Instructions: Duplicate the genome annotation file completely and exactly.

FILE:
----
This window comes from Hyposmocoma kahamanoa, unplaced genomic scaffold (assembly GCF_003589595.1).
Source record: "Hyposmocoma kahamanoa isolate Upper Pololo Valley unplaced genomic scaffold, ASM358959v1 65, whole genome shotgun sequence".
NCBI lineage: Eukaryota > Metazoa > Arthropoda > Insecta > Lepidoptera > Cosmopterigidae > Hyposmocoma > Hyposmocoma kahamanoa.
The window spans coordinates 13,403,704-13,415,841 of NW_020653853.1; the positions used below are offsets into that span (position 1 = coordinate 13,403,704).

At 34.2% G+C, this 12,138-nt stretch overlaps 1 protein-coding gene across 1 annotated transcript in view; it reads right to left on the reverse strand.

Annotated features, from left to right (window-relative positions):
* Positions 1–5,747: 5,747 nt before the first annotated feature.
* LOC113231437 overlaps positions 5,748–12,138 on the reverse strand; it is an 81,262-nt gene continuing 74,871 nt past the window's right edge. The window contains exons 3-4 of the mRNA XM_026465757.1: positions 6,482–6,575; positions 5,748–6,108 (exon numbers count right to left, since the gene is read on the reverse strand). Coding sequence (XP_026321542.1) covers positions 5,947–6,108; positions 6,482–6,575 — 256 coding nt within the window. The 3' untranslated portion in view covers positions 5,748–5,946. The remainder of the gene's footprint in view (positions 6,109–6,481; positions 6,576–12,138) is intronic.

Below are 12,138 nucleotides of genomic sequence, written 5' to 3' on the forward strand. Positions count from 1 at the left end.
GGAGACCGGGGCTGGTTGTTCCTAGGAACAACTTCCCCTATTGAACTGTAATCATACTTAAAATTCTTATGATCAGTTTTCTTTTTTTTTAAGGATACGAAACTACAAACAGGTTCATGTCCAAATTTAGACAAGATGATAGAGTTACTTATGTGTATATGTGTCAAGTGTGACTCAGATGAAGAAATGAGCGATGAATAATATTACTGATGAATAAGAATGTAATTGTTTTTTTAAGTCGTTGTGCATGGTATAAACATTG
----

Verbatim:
This window comes from Hyposmocoma kahamanoa, unplaced genomic scaffold (assembly GCF_003589595.1).
Source record: "Hyposmocoma kahamanoa isolate Upper Pololo Valley unplaced genomic scaffold, ASM358959v1 65, whole genome shotgun sequence".
NCBI lineage: Eukaryota > Metazoa > Arthropoda > Insecta > Lepidoptera > Cosmopterigidae > Hyposmocoma > Hyposmocoma kahamanoa.
The window spans coordinates 13,403,704-13,415,841 of NW_020653853.1; the positions used below are offsets into that span (position 1 = coordinate 13,403,704).

At 34.2% G+C, this 12,138-nt stretch overlaps 1 protein-coding gene across 1 annotated transcript in view; it reads right to left on the reverse strand.

Annotated features, from left to right (window-relative positions):
* Positions 1–5,747: 5,747 nt before the first annotated feature.
* LOC113231437 overlaps positions 5,748–12,138 on the reverse strand; it is an 81,262-nt gene continuing 74,871 nt past the window's right edge. The window contains exons 3-4 of the mRNA XM_026465757.1: positions 6,482–6,575; positions 5,748–6,108 (exon numbers count right to left, since the gene is read on the reverse strand). Coding sequence (XP_026321542.1) covers positions 5,947–6,108; positions 6,482–6,575 — 256 coding nt within the window. The 3' untranslated portion in view covers positions 5,748–5,946. The remainder of the gene's footprint in view (positions 6,109–6,481; positions 6,576–12,138) is intronic.

Below are 12,138 nucleotides of genomic sequence, written 5' to 3' on the forward strand. Positions count from 1 at the left end.
GGAGACCGGGGCTGGTTGTTCCTAGGAACAACTTCCCCTATTGAACTGTAATCATACTTAAAATTCTTATGATCAGTTTTCTTTTTTTTTAAGGATACGAAACTACAAACAGGTTCATGTCCAAATTTAGACAAGATGATAGAGTTACTTATGTGTATATGTGTCAAGTGTGACTCAGATGAAGAAATGAGCGATGAATAATATTACTGATGAATAAGAATGTAATTGTTTTTTTAAGTCGTTGTGCATGGTATAAACATTG